The remaining chapters in this book deal with different aspects of organic synthesis and catalysis using the microreactor technology. A large number of homogeneous reactions performed in microreactors have been sorted and structured by Ryu et al. in Chapter 4.1, starting with very traditional, acid- and base-promoted reactions. They are followed by metal-catalyzed processes and photochemical transformations, which seem to be particularly well suited for microreactor applications. Heterogeneous reactions and the advantage of consecutive processes using reagents and catalysts on solid support are compiled by Ley et al. in Chapter 4.2. Flow chemistry is especially advantageous for such reactions, but certain limitations to supported reagents and catalysts still exist. Recent advances in stereoselective transformations and in multistep syntheses are explained in detail. Other biphasic reactions are dealt with in the following two chapters. In Chapter 4.3, we focus on liquid–liquid biphasic reactions and focus on the advantages that microreactors can offer for intense mixing of immiscible liquids. Organic reactions performed under liquid–liquid biphasic reaction conditions can be accelerated in microreactors, which is demonstrated using selected examples. The larger area of gas–liquid biphasic reactions is dealt with by Hessel et al. in Chapter 4.4. After introducing different contacting principles under continuous flow conditions, various examples show clearly the prospects of employing microreactors for such reactions. Aggressive and dangerous gases such as elemental fluorine can be handled and reacted safely in microreactors. The emergence of the bioorganic reactions is described by vanHest et al. in Chapter 4.5. Several of the reactions explained in this chapter are targeted toward diagnostic applications. Although on-chip analysis of biologic material is an important area, the results of initial research showing biocatalysis can also now be used efficiently in microreactors are summarized in this chapter. In Chapter 5, Hessel et al.explain that microreactor technology is already being used in the industry for the continuous production of chemicals on various scales. Although only few achievements have been published by industry, the insights of the authors into this area allowed a very good overview on current developments. Owing to the relatively easy numbering up of microreactor devices, the process development can be performed at the laboratory scale without major changes for larger production. Impressive examples of current production processes are given, and a rapid development in this area is expected over the next years. I am very grateful to all authors for their contributions and I hope that this compilation of organic chemistry and catalysis in microreactors will lead to new ideas and research efforts in this field.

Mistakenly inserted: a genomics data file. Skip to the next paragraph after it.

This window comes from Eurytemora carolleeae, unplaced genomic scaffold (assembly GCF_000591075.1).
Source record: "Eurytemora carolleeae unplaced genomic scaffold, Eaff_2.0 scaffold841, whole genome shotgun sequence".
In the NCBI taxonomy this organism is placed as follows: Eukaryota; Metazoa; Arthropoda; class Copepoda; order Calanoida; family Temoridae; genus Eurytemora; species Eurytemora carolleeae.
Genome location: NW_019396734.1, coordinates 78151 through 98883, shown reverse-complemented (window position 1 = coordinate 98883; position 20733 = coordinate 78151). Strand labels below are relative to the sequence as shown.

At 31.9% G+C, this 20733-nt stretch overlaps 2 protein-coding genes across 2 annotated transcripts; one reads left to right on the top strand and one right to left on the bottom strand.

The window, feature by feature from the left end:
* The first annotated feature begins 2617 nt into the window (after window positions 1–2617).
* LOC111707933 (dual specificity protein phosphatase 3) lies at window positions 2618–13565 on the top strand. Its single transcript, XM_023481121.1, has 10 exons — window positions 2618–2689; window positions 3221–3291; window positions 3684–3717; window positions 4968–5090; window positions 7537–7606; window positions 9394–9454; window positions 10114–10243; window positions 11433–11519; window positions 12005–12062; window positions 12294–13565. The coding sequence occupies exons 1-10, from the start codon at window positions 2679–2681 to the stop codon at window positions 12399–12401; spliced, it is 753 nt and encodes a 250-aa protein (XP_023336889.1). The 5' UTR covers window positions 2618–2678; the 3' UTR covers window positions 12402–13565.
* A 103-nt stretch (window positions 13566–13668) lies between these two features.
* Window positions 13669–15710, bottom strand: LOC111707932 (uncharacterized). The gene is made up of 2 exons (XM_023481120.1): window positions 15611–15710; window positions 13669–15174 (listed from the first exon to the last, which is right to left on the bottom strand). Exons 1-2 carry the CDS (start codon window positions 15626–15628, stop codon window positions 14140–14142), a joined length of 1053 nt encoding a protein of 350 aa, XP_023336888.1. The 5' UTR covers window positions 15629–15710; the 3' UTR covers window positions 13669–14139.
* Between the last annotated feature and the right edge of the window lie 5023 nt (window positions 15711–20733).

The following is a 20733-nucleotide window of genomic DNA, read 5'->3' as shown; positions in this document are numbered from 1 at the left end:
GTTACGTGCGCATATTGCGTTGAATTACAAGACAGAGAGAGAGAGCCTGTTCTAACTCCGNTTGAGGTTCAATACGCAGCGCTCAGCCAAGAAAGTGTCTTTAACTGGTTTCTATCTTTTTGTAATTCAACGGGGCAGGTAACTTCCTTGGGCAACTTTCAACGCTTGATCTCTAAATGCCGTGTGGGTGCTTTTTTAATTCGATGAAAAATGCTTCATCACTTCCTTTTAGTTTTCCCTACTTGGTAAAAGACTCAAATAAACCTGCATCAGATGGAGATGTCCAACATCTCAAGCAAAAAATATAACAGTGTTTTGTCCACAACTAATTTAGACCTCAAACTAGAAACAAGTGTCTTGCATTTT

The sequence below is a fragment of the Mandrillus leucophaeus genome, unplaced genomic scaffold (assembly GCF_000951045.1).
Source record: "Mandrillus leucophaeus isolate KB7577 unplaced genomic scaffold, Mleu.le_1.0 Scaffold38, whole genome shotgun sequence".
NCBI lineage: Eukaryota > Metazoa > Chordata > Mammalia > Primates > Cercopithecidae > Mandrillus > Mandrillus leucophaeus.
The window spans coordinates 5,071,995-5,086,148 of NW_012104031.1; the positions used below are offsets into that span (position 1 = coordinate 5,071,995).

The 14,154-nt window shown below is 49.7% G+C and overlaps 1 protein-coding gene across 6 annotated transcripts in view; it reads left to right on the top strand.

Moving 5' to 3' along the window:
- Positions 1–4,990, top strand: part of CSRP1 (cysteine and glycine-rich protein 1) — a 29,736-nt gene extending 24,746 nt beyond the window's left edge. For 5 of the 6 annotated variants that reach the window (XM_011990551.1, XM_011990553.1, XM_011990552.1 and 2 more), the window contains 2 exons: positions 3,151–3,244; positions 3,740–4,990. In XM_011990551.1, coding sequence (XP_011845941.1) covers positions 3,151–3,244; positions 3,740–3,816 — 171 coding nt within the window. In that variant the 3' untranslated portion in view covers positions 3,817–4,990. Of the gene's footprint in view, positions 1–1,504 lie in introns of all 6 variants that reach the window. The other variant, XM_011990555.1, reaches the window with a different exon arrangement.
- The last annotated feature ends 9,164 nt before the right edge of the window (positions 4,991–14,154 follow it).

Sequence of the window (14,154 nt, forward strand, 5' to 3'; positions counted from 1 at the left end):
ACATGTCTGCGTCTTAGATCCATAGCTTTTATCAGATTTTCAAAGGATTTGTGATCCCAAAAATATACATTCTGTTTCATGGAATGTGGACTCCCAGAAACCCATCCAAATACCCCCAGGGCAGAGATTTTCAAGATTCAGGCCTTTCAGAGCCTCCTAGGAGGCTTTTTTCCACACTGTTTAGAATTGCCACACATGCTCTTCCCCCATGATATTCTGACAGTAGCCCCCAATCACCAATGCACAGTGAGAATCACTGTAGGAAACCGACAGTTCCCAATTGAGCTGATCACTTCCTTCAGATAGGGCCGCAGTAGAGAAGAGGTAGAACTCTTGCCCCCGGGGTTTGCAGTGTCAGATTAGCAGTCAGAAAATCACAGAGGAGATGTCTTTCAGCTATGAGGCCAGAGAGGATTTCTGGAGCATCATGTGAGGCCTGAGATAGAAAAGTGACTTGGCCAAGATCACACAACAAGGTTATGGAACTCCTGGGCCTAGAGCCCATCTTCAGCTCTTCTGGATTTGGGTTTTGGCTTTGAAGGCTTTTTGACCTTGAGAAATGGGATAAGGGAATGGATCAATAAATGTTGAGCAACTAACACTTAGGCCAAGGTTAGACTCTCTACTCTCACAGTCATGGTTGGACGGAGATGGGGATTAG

Thomas Wirth


August 2007

Preface to the Second Edition

The continued and increased research efforts in microreactor and flow chemistry have led to an impressive increase in publications in recent years and even to a translation of the first edition of this book into Chinese. This is reflected not only in an update and expansion of all chapters of the first edition but also in the addition of several new chapters to this second edition.

In the first three chapters, Barrow, Brandner, and Frank, respectively, describe properties and fabrication methods of microreactors. In Chapter 4, Moore and Jensen give detailed insights into current methods of online and offline analyses, the potential of rapid optimization of reactions using flow technology, and the combination of analysis and optimization. For better readability, the material on organic synthesis has been split into five different chapters. Ryu et al. have extended their chapter on homogeneous reactions in microreactors, while Watts and Wiles have elaborated the topics of photochemistry, electrochemistry, and radiopharmaceutical synthesis in a new chapter as reactions in these areas are very suitable for being carried out using flow chemistry devices and many publications have recently appeared.

Takasu has written a comprehensive chapter on heterogeneous reactions in microreactors and a many different reactions can be found in this part. We have updated our chapter on liquid–liquid biphasic reactions and Hessel et al. have provided an update on the gas–liquid biphasic reactions. The chapter on bioorganic and biocatalytic reactions by Miyazaki et al. is a comprehensive overview of the developments in this area and highlights the advantages that flow chemistry can offer for research in bioorganic chemistry.

The final chapter by Hessel et al. on industrial microreactor process development up to production has seen a dramatic increase as in many areas industry is now adopting flow chemistry with all its advantages for research and for small- to medium-scale production.

I am again very grateful to all authors for providing updates or completely new contributions and I hope that this compilation of chemistry and catalysis in microreactors will stimulate new ideas and research efforts.

Thomas Wirth


January 2013